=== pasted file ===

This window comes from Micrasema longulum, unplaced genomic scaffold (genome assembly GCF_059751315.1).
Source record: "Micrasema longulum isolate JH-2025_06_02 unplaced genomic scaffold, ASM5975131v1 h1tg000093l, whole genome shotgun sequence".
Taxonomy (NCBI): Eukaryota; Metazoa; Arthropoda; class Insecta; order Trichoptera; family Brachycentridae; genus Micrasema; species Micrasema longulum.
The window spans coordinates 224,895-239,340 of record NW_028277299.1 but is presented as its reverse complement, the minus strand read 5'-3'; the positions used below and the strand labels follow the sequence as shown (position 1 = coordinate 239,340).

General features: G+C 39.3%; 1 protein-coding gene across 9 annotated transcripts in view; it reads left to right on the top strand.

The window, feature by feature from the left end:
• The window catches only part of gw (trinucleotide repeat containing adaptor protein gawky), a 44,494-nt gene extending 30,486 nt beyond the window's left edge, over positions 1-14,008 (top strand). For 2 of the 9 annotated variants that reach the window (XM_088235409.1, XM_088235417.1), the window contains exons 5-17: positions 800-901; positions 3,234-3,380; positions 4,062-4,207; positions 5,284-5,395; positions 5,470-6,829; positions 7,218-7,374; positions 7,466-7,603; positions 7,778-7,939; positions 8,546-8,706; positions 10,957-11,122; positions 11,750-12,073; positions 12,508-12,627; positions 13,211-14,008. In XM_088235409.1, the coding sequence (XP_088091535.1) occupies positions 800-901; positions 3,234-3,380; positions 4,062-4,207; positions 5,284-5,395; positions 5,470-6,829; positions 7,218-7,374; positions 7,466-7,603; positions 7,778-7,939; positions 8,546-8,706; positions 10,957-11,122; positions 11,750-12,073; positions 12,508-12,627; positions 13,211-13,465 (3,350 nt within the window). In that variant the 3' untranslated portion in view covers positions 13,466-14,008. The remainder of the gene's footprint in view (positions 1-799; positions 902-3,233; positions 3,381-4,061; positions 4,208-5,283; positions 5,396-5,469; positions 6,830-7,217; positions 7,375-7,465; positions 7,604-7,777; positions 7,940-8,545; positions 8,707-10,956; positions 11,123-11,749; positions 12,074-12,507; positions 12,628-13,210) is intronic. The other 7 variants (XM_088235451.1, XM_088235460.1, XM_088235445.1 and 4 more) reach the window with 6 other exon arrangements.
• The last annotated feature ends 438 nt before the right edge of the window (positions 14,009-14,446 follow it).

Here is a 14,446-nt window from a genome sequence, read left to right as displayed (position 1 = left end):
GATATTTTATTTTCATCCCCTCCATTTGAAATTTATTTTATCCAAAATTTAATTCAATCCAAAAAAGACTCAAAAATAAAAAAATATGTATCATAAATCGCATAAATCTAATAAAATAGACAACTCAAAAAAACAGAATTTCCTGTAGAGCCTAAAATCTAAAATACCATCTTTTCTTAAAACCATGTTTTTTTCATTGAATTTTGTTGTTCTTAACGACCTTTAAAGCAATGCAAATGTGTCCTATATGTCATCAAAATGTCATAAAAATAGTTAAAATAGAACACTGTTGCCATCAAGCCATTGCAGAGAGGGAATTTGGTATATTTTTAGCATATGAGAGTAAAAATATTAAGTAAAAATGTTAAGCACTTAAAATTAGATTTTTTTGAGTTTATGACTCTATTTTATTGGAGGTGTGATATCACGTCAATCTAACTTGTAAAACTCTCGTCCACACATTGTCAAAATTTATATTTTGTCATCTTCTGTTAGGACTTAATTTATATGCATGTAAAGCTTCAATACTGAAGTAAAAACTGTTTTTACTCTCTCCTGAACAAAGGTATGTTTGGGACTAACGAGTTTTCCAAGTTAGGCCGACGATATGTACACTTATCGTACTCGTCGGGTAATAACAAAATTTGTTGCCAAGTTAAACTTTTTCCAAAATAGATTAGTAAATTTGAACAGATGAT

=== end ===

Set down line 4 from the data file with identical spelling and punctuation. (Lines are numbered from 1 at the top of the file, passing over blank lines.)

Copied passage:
The window spans coordinates 224,895-239,340 of record NW_028277299.1 but is presented as its reverse complement, the minus strand read 5'-3'; the positions used below and the strand labels follow the sequence as shown (position 1 = coordinate 239,340).